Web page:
The data center industry is struggling to keep up with rampant demand growth, and certain areas like Europe present deeper problems, as the data center colocation industry evolves to support cloud providers needing wholesale capacity, according to speakers at DCD>London today.
Dominated by hyperscale
"We’re okay at the moment," said Andrew Jay, executive director of CBRE, in the opening panel session. "We’re at equilibrium." But he described a situation where that demand is getting bigger, when data center builders are already making new space as fast as they can, which echoes similar stories from other markets such as Northern Virginia.
In Europe, the four largest hubs - Frankfurt, London, Amsterdam and Paris, collectively known as FLAP - have been adding 175MW of colocation power capacity per year for some time, said Jay. A big surge of demand for wholesale capacity in colocation data centers is shifting the balance of power towards the cloud players, and changing the nature of the market, he said .
"The worry for me is the noises we’re hearing from the big hyperscale guys, and they’re talking 500MW in 24 months," he said. "That’s a paradigm shift."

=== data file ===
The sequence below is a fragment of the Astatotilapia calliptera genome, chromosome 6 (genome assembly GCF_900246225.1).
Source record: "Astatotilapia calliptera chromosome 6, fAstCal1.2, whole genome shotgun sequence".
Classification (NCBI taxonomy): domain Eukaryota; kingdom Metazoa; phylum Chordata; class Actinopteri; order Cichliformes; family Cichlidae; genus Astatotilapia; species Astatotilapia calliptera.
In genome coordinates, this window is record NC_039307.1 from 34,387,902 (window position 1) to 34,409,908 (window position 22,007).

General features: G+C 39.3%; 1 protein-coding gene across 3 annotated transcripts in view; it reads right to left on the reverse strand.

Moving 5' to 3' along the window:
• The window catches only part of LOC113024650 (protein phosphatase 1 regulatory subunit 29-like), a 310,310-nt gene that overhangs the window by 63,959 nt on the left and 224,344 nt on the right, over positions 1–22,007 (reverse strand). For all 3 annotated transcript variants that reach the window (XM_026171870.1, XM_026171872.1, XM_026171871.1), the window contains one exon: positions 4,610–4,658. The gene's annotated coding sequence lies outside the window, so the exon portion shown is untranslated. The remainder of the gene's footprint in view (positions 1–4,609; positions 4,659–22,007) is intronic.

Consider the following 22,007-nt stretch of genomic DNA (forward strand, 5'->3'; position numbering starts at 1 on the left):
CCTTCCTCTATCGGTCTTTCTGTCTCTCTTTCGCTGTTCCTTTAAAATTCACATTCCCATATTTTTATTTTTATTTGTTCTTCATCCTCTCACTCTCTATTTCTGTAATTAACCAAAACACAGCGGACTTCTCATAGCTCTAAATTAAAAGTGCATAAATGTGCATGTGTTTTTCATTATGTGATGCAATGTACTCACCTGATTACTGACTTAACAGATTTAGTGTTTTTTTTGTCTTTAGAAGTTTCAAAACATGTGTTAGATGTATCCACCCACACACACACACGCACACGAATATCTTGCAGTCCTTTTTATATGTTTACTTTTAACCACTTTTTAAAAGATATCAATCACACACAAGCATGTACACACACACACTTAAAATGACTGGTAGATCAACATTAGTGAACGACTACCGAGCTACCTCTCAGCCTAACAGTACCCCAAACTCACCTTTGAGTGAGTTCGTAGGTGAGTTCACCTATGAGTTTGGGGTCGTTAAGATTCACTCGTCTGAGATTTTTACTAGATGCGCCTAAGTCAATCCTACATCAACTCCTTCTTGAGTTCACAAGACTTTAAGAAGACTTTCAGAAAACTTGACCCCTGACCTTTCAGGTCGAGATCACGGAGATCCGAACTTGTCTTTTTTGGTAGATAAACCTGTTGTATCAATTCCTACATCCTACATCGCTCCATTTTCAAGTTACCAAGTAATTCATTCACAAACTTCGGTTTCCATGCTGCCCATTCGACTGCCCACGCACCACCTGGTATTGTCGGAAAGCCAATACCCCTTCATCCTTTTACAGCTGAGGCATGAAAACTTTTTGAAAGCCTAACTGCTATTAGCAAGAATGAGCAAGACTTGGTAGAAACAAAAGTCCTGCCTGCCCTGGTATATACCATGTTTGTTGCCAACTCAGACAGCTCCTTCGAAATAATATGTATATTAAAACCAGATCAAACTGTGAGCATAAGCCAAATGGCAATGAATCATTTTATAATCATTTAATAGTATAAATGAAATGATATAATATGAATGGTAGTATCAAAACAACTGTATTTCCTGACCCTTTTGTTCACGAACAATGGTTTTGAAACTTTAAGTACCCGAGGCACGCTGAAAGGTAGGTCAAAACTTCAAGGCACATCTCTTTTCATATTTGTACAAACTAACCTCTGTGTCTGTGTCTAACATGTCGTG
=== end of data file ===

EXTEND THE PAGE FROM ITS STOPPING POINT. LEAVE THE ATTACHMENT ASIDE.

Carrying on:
With large players needing campus style data centers, the industry is facing issues with building out, which vary from country to country, said Jay. For instance, In Ireland, power is an issue, while no one can get a 100-acre campus near London, because there is no available land: "It doesn't exist, no matter what money you have."
"Europe is a very difficult market," said Jim Smith, managing director of hyperscale at Equinix - a new post at the colocation provider, created by the shift in power towards hyperscale demands. Every market in Europe is an urbanized environment, where land is used for offices, he said, and it's hard to get space and power there. In London, power availability is a big issue, he said.
Every market has different issues, said Joe Kava, Google's vice president of data centers: "In Tokyo, power is a two year negotiation before you get the agreements. In other places the issue might be as mundane as the air permits for diesels."
Dave Johnson of Schneider Electric said the power demand for data centers wasn't a crisis - but the telecoms industry could be a more demanding user: "It's not really that bad," he said. Data centers use some 200TWh of energy per year, which is less than one percent of total global electricity use, which is around 22 thousand TWh. At the current growth rate, data centers could consume six percent of the world's energy by 2025.
Mobile data has more significant growth at 11 percent each year, he said: "Telecoms are going to make a dent in electricity usage."
The panelists agreed that data center builds were standardizing, with vendors providing pre-configured hardware to meet the demands of wholesale customers. "There's not enough standardization yet," said Smith, and Johnson agreed: "The more we head in that direction, the better off we are all going to be."